November 2015

SDC10327Today the countryside lost what remained of its lush coat of green summer foliage as strong winds and  rain blew in from the Atlantic. Yesterday the golden brown hues of autumn lingered on, but alas in the space of a few hours trees were striped bare to be left forlorn looking until next spring. Although still very mild at the moment,, this sudden tree stripping act does seem to me, to be natures way of heralding the tail end of autumn and giving advance notice of the rapidly approaching winter.

Pavements and roads have been carpeted with a layer of brown wet leafy mush, and it is not surprising it is a time of years that accident rates from slips and falls sharply increase, especially for the elderly. One thing I do appreciate about Mother Nature is that the local fields and hills in the distance remain green except for times when there is snow around.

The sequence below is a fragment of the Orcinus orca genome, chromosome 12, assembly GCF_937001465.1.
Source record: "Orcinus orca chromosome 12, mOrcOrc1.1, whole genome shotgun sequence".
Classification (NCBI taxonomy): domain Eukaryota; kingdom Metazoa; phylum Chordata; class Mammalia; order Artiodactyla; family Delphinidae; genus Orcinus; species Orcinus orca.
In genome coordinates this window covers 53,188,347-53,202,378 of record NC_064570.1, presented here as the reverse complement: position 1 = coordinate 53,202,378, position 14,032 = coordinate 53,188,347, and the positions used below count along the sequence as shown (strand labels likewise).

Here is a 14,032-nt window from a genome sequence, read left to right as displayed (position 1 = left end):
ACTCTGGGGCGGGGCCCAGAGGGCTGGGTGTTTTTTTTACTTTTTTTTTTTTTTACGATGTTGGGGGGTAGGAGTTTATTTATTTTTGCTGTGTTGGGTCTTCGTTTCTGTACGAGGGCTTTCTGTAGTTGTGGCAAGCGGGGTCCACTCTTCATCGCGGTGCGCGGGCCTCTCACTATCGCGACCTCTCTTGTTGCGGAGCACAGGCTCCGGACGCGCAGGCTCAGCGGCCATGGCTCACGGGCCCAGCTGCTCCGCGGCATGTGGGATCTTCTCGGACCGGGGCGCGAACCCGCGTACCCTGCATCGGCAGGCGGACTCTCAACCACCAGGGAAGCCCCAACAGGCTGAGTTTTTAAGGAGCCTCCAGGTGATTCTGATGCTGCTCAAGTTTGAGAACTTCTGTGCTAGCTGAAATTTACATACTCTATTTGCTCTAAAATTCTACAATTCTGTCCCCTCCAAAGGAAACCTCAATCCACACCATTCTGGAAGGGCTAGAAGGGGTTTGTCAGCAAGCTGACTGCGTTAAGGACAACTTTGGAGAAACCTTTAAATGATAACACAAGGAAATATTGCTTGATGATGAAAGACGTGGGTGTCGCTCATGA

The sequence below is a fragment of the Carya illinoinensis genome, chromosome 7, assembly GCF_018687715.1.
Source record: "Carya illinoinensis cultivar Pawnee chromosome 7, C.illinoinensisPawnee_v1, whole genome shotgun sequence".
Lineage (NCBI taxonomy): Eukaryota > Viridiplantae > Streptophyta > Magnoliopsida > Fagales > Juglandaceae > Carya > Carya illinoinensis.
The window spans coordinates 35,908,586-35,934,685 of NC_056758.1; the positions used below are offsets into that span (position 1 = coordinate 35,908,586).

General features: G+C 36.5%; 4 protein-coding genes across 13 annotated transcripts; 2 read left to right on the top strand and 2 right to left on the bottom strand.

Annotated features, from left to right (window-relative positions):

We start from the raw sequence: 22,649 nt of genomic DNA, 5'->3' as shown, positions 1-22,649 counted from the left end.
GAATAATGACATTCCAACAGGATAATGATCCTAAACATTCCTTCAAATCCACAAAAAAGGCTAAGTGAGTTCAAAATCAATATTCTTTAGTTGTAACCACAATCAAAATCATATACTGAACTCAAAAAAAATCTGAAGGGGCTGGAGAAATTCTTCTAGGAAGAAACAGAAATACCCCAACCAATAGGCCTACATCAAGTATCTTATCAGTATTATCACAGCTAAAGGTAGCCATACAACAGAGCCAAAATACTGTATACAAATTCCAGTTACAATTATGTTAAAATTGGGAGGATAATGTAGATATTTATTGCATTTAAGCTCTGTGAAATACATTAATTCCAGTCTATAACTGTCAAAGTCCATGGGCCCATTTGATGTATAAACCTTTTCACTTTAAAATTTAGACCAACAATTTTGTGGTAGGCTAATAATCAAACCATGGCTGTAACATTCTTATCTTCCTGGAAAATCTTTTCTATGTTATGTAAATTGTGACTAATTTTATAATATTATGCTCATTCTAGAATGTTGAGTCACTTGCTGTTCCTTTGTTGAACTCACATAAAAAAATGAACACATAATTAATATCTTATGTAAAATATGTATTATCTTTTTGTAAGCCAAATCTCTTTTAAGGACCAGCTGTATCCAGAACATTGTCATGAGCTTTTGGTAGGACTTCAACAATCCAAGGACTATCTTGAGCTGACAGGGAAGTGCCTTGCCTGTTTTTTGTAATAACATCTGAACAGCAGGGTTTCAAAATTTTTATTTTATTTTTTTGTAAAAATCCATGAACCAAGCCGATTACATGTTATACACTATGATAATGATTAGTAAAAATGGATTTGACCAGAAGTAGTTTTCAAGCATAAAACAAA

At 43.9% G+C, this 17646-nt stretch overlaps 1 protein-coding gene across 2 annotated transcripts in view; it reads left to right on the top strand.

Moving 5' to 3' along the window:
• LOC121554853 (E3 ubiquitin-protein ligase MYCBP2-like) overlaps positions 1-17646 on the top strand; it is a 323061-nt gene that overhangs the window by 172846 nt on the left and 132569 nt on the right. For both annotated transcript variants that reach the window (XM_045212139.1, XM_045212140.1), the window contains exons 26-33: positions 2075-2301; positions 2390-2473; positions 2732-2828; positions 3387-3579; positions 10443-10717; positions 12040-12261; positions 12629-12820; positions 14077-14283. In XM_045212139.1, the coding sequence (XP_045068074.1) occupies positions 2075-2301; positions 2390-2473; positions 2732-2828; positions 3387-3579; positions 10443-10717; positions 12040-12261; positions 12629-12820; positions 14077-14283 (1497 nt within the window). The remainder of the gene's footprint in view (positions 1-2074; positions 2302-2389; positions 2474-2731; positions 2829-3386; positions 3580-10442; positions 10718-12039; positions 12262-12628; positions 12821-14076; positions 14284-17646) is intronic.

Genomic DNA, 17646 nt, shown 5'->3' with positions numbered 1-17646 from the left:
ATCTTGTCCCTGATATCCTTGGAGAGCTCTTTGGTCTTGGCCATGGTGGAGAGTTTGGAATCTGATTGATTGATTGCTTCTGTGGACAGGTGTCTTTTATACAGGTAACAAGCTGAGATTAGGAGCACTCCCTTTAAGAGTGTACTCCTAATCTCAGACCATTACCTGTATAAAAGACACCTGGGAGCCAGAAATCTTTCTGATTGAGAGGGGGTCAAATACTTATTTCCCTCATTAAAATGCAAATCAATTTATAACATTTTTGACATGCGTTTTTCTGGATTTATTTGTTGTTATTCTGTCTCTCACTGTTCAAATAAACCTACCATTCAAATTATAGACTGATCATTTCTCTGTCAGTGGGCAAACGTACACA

I suppose it is to also be expected at this time of year when weather gurus start to predict how harsh or not the winter ahead will be. I am however not that strong believer in local weather folklore and simply accept what will be will be.

A few weeks ago we had the natural phenomena of what is know as a “Super Moon” in conjunction with a eclipse of the Moon by the Earth. Although tis must have occurred millions of times before on the celestial time scale, on the human time scale it is a somewhat unique event with the next one not due to take place for another 18 years in 2033. I did manage to take a number of photographs of the event throughout the evening, some of which I have placed below.